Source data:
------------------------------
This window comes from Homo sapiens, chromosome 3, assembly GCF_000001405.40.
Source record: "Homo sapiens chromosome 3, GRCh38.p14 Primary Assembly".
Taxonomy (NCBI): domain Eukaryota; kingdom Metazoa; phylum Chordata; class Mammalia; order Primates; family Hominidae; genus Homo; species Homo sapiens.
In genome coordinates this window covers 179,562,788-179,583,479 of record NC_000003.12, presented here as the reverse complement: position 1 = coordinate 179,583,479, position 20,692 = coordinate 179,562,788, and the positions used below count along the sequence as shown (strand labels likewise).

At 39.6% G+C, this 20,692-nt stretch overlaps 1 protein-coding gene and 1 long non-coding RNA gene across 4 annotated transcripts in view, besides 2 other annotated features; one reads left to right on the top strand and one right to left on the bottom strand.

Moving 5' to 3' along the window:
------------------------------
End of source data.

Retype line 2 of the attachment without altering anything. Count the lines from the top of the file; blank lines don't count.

Source record: "Homo sapiens chromosome 3, GRCh38.p14 Primary Assembly".